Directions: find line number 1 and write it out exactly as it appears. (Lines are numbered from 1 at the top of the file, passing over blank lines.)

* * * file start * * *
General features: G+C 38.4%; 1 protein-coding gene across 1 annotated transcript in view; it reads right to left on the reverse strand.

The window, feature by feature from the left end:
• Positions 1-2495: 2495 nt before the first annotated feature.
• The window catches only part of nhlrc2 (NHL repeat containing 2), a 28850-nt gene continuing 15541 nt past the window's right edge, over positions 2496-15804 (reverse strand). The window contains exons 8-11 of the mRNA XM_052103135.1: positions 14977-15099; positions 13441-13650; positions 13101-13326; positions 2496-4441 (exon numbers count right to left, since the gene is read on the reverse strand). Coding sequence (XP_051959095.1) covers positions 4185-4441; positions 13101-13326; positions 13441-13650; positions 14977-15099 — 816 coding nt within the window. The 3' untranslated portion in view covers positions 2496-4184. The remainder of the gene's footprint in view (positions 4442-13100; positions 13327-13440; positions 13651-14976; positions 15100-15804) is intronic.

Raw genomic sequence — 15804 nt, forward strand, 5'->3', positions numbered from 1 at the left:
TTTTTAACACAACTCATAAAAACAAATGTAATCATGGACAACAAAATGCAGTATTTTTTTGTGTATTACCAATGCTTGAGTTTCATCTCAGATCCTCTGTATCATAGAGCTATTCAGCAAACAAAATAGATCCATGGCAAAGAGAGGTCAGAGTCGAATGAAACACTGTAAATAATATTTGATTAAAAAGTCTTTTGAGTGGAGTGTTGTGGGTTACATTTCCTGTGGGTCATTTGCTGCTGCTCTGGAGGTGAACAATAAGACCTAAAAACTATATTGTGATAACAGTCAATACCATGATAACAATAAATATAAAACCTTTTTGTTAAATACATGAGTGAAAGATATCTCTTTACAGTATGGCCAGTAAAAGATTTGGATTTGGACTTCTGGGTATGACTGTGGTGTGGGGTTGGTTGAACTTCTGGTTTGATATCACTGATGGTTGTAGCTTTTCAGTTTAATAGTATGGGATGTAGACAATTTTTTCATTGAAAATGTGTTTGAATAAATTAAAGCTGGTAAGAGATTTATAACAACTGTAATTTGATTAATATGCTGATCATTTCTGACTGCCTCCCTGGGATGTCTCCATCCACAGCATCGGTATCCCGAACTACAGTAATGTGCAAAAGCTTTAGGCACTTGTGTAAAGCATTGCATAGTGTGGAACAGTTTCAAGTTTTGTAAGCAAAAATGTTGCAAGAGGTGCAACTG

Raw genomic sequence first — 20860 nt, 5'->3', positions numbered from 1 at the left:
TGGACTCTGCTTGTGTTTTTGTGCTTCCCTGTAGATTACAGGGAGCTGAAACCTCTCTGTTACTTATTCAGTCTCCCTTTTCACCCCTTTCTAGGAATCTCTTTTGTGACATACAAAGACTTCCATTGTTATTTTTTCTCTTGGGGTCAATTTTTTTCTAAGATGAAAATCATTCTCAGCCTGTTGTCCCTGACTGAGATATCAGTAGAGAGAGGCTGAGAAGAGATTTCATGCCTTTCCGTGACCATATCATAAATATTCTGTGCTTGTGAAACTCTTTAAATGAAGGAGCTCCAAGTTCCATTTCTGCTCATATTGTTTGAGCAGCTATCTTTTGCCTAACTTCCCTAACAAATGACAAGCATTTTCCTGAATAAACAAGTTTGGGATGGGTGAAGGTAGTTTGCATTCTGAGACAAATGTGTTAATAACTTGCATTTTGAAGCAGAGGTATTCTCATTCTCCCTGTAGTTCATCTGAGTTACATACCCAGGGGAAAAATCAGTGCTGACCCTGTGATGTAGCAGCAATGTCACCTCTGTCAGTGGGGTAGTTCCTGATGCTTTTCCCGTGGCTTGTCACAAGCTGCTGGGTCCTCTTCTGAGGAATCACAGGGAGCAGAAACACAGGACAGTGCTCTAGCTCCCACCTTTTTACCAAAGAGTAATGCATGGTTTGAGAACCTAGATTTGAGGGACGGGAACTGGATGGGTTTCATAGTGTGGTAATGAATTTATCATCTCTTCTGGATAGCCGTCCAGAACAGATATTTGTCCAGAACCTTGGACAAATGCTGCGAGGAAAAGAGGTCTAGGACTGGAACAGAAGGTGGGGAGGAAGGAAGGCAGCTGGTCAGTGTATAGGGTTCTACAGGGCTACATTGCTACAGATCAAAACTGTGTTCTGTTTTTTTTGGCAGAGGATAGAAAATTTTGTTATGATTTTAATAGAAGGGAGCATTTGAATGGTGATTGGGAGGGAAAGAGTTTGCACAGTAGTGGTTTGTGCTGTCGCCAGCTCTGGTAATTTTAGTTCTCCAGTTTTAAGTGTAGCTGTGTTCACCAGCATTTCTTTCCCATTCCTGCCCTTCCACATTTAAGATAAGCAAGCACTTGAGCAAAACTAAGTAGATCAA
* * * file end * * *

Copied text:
General features: G+C 38.4%; 1 protein-coding gene across 1 annotated transcript in view; it reads right to left on the reverse strand.